A longtime member of the Liberty City Democratic Club and the former deputy secretary of external affairs under Mayor Street is now the head of the LGBT political organization.
The Liberty City board voted Feb. 17 to elect Micah Mahjoubian as its co-chair after Gregory Walker, who was recently elected alongside Adah Bush, stepped down for personal reasons.
Mahjoubian has been a member of Liberty City since 2000 and served on the group’s board off and on throughout the decade, and most recently was elected in January 2008.
Mahjoubian said that when the opportunity recently arose to take on the leadership role, he jumped at it.
“I have a strong passion for Liberty City; I think there are a lot of great LGBT organizations out there doing important bipartisan work, but I am a strong advocate of the Democratic Party and I believe we need to have LGBT points of view represented within our party,” he said. “Liberty City really is the only organization in Philadelphia that has that mission, and I wanted to certainly be as much a part of this organization as I could.”
Mahjoubian said he and Bush plan to fuse their backgrounds to benefit Liberty City.
“It’s going to be a great partnership. The way we look at it, she brings a fresh energy, being newer to the board, and she’s already shown the ability to bring new ideas and passion to the work that is very exciting,” he said. “And I have the more longtime experience, being a political consultant and knowing the political players, so I think the two of us will make a great team.”
Mahjoubian was a member of Street’s administration for eight years and made headlines in 2007 when he and partner Ryan Bunch were joined in a commitment ceremony in City Hall, over which Street presided.
Mahjoubian now works as a political consultant, and said the political ties he’s established have already benefited the LGBT community.
He previously worked on John Dougherty’s campaign for state Senate and facilitated a meeting between Dougherty and Carrie Jacobs, executive director of The Attic Youth Center. After meeting the youth at the center, Mahjoubian said Dougherty, a local labor leader, was motivated to rewire the entire building to ensure it would be up to electrical codes, an in-kind donation that Mahjoubian said would have cost The Attic $70,000.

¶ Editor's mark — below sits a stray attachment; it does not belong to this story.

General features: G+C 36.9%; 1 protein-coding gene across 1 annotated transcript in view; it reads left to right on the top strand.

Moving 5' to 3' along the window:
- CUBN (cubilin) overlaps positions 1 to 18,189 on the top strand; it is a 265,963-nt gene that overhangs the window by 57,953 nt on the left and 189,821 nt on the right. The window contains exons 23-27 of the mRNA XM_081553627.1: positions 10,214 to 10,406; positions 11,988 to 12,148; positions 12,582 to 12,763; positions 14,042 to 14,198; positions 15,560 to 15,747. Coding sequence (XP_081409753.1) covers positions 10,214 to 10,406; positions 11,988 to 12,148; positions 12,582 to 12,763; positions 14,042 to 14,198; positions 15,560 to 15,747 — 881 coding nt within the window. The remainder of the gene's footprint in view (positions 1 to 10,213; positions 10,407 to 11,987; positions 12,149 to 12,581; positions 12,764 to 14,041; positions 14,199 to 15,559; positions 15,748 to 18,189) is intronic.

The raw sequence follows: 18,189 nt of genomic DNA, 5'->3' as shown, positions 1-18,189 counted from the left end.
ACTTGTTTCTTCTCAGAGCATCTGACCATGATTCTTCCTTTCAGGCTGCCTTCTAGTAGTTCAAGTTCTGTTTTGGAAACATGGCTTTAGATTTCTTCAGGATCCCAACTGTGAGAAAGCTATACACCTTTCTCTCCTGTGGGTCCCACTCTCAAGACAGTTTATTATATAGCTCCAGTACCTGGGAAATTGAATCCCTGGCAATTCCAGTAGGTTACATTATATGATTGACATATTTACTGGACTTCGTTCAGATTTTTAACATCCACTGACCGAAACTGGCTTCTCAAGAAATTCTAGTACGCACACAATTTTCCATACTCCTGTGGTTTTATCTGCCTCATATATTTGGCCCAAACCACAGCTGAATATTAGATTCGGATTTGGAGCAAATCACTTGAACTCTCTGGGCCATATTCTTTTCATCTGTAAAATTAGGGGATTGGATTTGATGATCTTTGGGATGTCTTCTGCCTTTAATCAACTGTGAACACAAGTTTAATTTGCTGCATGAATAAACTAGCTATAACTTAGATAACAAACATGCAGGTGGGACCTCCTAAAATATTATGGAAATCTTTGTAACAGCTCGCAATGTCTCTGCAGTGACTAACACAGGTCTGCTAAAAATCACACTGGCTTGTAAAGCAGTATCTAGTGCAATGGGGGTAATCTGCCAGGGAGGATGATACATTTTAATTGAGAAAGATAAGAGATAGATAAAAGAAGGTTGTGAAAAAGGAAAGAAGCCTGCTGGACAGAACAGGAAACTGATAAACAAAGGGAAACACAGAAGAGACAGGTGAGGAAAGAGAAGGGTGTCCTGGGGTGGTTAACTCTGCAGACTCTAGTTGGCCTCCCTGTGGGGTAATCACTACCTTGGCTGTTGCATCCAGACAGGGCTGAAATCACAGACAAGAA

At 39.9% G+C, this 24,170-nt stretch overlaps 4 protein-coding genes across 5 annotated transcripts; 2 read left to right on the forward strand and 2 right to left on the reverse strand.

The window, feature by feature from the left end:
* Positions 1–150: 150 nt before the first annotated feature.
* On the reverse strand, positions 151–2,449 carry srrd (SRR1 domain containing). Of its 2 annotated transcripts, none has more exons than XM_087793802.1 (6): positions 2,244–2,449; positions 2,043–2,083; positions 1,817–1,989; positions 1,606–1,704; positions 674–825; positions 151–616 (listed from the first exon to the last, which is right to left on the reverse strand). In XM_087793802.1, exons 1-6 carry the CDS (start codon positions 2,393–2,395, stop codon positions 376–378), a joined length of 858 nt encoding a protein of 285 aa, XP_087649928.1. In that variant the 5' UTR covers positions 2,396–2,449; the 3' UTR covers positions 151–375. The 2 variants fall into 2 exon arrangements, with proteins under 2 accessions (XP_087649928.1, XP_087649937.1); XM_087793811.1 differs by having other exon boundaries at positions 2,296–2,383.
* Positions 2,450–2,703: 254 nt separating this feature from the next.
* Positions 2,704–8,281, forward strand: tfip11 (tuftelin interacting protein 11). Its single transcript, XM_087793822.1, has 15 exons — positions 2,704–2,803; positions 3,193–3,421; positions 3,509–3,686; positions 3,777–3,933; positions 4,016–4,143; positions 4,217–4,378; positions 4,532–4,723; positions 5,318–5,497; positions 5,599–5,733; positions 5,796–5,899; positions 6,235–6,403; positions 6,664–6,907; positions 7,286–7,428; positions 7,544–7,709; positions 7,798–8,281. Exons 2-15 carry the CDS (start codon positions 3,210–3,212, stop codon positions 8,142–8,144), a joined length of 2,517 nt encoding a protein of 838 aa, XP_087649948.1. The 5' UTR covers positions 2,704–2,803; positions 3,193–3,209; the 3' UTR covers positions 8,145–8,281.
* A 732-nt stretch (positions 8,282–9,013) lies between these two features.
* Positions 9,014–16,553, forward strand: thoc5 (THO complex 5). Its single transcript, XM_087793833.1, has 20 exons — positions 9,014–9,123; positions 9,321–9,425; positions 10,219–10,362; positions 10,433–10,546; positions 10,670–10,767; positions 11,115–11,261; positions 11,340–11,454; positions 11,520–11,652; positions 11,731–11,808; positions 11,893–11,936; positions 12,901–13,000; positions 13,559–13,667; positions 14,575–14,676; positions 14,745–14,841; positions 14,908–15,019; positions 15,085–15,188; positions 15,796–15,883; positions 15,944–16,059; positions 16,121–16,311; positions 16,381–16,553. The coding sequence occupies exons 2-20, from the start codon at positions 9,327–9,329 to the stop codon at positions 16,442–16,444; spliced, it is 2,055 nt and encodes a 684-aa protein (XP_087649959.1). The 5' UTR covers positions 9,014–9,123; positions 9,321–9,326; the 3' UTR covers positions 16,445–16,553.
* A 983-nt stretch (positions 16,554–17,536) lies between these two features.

“Those are the kinds of unusual connections that I want to make and that I want to bring to Liberty City,” Mahjoubian said. “My strength in the community is the close relationships I’ve developed with many people who you might not always think of as part of our political base. And I want to build coalitions with other Democratic power centers. I don’t think we’re most effective if we just preach to the choir, if we just organize amongst ourselves. We need to begin dialogues with building trade unions or black clergy or the Democratic Party itself. We certainly want to remain a strong independent organization, but I think we need to also build our relationships.”
Currently, Mahjoubian is working on the campaign to re-elect U.S. Sen. Arlen Specter, as well as on Sharif Street’s bid for state representative, but said his own political leanings will not influence his work at Liberty City.
“I certainly want to make it clear that I am a political consultant, and while I’m paid by both campaigns, I informally advise a lot of others. I want to be completely transparent about that and about who I’m personally working with,” he said. “We are an organization of political people, and many of us have been involved with different campaigns, which I think is part of the strength of our organization. But when it comes time for running endorsement meetings and other things like that, I’ll certainly take a step back and defer to my co-chair to lead those efforts.”
In addition to broadening its community connections, Mahjoubian said Liberty City also has a lot of internal “building” he’d like to see happen, particularly with the creation of new committees comprised of Liberty City members.
He said the organization’s issues committee has already been very successful in mobilizing around HB 300, the statewide nondiscrimination bill, and in supporting the effort to remove the gender stickers from SEPTA passes.
Mahjoubian said he’s also interested in the issues committee hosting a platform convention, during which members can create an official platform of issues and policy items that Liberty City wants to advocate for, which he said will not only help the group to organize itself but could also help motivate a new batch of activists.
The LGBT and ally community is invited to join Liberty City for two upcoming candidate nights, March 18 and 22, at the William Way LGBT Community Center, 1315 Spruce St. to hear from candidates for governor, lieutenant governor, U.S. Senate and the Pennsylvania legislature. Both events will start at 6 p.m.